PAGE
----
"No, I should be the one apologizing to you; I called you a rude name and then laughed in your face about it."
As I gathered up my books and papers and smiled at you again, I suddenly noticed that you had…rather nice eyes. They were pale and icy-looking, but all the while warm and inviting, like little melting chips of ice.
"What are you staring at?" you asked me, grinning as you realized that my eyes had been glued to his for a full five seconds.
"Nothing," I quickly replied, looking away and stuffing my things in my oversized bag. As I turned to go, I felt a tap on my shoulder.
"Hey…" you started. "D'you…d'you…d'you want to go down to the lake with me sometime?" you mumbled very quietly. Your normally pale cheeks were now tinted a rosy pink. "I mean, you don't have to, it's just a thought – "
"No, I want to," I replied, smiling again. "In fact, let's go right now, before the sun sets."
"That'll be great," you breathe, and your face suddenly turns brighter as you realize the tone of your voice. "I mean," you say, clearing your throat, "yes, let's go."
The sun was setting as we sat at the lake's edge; a perfect backdrop for this moment. I couldn't help but feel that this was like one of those scenes in Muggle movies, where two people sit and watch the sunset and kiss.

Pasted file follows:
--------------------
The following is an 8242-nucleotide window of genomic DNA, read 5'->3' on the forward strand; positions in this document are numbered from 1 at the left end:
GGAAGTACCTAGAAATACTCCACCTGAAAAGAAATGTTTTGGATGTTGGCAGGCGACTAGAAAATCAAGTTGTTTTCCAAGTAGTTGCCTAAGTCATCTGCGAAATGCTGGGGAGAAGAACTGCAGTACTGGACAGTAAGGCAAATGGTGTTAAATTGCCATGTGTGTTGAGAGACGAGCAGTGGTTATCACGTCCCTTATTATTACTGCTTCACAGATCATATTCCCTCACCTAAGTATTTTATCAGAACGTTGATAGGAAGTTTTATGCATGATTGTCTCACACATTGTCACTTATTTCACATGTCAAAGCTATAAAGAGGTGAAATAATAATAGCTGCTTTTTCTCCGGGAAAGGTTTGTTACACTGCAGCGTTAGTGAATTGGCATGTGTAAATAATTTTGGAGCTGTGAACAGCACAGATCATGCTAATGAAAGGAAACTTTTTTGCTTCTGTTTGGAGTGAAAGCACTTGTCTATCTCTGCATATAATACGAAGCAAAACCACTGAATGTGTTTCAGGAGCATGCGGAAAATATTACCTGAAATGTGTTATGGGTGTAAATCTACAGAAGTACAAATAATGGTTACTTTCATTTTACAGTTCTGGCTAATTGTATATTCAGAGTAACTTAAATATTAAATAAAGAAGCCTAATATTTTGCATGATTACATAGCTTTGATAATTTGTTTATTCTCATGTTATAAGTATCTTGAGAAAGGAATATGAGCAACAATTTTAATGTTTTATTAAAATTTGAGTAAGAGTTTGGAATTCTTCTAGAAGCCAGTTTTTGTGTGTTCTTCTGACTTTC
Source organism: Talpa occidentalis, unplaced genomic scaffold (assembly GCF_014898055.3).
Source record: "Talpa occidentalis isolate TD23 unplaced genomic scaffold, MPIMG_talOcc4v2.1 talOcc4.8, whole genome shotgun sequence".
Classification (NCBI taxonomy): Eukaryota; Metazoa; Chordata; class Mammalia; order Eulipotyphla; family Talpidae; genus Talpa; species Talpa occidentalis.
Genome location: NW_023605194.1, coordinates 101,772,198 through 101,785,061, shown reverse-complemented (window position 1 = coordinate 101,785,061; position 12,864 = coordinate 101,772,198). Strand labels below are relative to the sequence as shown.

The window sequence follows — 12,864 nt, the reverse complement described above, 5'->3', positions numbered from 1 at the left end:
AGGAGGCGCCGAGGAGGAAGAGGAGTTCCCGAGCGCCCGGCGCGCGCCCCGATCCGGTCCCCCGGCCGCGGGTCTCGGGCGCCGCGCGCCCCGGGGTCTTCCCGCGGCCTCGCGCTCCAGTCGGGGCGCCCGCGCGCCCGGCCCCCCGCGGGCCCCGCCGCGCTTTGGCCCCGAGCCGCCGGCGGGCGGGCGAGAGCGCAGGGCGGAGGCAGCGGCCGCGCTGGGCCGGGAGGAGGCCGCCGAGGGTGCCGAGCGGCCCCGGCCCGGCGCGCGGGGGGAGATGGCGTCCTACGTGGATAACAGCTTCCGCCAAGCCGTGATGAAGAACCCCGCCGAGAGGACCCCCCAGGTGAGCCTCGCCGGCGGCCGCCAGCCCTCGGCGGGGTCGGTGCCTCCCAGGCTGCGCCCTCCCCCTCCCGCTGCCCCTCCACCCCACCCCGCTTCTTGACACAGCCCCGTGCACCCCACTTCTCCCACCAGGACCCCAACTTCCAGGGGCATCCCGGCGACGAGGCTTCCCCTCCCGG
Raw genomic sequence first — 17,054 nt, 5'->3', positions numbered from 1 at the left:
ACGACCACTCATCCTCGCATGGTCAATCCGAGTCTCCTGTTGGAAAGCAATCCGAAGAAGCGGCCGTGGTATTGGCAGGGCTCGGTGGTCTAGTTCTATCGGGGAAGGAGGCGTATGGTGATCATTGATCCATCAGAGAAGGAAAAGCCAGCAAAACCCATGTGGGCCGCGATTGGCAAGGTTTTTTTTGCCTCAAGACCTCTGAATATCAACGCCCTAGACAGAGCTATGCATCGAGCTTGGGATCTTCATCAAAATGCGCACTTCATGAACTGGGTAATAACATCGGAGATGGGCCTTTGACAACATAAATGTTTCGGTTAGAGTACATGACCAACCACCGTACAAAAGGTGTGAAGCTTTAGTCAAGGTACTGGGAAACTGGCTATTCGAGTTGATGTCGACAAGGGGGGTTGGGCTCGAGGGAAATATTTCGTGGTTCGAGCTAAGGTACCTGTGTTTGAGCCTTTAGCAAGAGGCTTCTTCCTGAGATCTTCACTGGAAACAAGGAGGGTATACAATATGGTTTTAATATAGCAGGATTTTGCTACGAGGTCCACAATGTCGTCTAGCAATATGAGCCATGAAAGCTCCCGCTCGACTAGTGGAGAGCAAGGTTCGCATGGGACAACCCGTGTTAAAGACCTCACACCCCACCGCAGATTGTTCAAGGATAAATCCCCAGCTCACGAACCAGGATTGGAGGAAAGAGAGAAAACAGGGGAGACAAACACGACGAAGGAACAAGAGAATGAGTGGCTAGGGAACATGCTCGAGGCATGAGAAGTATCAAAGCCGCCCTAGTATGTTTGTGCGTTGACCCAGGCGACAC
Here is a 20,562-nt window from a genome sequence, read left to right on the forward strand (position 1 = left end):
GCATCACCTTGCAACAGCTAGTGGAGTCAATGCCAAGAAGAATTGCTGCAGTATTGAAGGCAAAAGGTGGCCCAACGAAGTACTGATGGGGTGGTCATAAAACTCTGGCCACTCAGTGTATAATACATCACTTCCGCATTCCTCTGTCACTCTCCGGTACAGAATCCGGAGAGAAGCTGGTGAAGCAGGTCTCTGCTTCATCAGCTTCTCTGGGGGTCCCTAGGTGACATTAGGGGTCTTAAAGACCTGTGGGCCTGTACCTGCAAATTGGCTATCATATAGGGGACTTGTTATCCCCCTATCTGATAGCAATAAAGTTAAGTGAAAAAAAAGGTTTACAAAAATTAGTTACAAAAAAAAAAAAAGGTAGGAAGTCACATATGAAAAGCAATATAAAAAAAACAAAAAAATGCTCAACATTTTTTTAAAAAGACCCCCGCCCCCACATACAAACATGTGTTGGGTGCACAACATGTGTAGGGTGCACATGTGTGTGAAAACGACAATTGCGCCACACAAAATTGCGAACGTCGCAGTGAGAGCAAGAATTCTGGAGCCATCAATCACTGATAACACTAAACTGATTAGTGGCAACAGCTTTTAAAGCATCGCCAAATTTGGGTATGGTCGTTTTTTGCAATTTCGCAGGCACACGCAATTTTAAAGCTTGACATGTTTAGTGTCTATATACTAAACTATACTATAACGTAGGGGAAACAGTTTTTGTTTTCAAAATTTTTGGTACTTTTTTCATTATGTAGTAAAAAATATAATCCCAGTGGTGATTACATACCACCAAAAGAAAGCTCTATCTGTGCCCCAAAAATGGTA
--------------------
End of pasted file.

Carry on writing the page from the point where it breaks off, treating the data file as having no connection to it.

Of course, later, the memory of that sunset would haunt me forever.
"So, I liked Binns' class today," you started. My eyes widened.
"You like History of Magic?" I shouted, my voice nearly a scream.
You look amused. "Well, yes. History of Magic is a very interesting subject; it covers everything that's happened in the past and from the past, we can learn not to make the same mistakes again."
"That's exactly how I feel!" I exclaim. "For a long time, I thought that no one liked History of Magic in this school."
"I knew that you liked History of Magic," you say, smiling. "You were always paying attention in class and taking notes when everyone else was sleeping."
"And so were you," I remember, "but I always thought that you did that because you wanted to actually pass the subject."
"I did, and most of the information wasn't needed, anyways. But I really liked learning about them."